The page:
The eight cut is a modern version of the brilliant cut, usually used for small Diamonds of under 0.05cts. It has been used since 1910 and is less costly than the brilliant cut because it contains considerably fewer facets, and therefore wastes less material. Jewellery incorporating eight-cut Diamonds is usually less valuable than a piece using brilliants. The eight-cut creates a similar effect, however, the difference is not visible until examined through a lens.
Oval Brilliant Cut
See Brilliant Cut - used for many gemstones including Diamond.
Pear Brilliant Cut
See Brilliant Cut - another commonly used cut, also known as a 'drop'.
Heart Brilliant Cut
A popular cut for engagement rings and used for many gemstones. This cut was popular as far back as the 18th Century and then again in the Edwardian Period.
Marquise Brilliant Cut
Also called 'navette' or 'boat shaped' this is a modification of the brilliant cut. The shape was popular in 18th Century French court jewellery but fell out of favour until the late 19th Century. It has been in use ever since.
Square Brilliant Cut
See Brilliant Cut - also known as 'princess cut'.
So named as it is commonly used for Emeralds to show the 'garden' of the stone. This was developed in the 19th Century but not widely used until the 20th Century.
The cabachon cut is when a stone is polished unfaceted to give it a domed top. This has often been used for heavily flawed stones that would not benefit from faceting. This cut is almost always used for opaque stones such as opals and turquoises. This cut has been used since the 19th Century.
This is often used for Sapphires or Rubies and has a distinctive rounded pavilion.
A very old cut dating from before the 16th Century. Mainly used for Diamonds, being an economical cut. These stones contain 24 triangular facets on the top and a flat base. The Victorians also liked blood-red pyrope garnets cut in this style.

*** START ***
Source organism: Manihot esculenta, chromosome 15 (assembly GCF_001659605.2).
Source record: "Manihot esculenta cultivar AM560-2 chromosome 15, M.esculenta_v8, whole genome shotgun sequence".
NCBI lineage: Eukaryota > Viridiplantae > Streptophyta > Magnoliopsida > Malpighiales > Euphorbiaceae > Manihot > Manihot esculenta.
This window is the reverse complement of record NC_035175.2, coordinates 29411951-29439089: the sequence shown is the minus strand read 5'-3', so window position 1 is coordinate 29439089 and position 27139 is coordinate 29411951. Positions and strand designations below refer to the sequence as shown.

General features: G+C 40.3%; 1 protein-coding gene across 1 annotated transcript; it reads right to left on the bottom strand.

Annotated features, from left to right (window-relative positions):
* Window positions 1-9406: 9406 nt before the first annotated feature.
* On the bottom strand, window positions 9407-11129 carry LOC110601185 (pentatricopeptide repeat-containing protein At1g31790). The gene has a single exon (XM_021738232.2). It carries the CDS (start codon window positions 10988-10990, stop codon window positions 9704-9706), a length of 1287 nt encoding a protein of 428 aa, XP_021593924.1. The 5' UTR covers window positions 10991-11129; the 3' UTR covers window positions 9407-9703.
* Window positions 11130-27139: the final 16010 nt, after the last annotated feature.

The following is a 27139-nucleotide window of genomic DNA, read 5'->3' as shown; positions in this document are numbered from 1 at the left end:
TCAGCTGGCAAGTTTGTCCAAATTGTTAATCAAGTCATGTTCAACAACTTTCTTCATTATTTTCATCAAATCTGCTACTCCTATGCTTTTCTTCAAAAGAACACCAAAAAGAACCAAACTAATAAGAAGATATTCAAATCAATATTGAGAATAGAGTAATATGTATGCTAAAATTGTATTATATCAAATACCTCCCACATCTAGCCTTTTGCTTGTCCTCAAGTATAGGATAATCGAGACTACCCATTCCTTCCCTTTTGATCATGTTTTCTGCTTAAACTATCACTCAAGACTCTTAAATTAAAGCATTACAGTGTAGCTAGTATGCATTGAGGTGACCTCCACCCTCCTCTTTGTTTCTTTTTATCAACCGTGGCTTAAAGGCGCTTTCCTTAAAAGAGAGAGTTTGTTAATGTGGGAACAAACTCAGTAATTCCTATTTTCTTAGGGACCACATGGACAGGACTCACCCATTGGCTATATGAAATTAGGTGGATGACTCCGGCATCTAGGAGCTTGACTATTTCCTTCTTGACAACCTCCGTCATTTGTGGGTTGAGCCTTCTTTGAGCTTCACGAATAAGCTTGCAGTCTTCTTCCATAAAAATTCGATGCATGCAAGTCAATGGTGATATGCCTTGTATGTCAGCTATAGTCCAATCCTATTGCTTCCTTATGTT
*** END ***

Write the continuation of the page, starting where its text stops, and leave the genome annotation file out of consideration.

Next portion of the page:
A variation of the rose cut in extended form.
The proportions are the angles, their measurements and their relationship to one another. The specific parts of the cut diamond measured are the table percentage of the diameter, the crown angle, the pavilion angle, The total depth percentage of the diameter, The crown height percentage of diameter, the pavilion depth percentage of diameter, lower girdle facet percentage of pavilion depth, the star facet percentage of the crown and the girdle thickness.
The finish is the quality of polish and the symmetry of the diamond and all the facets. The optical attributes of a diamond are Brightness, Fire and Scintillation.
Brightness, also called brilliance is the effect of the internal and external reflection of white light. The proportions of the diamond play the main role in determining the brightness.
Fire refers to the flashes of color resulting from the white light being dispersed into spectral colors.
Scintillation refers to the areas of light and dark when viewing the top of the diamond. All these are factored with design and craftsmanship to assign a cut grade of Excellent, Very Good, Good, Fair or Poor using the GIA Cut-grading System for round brilliant cut diamonds.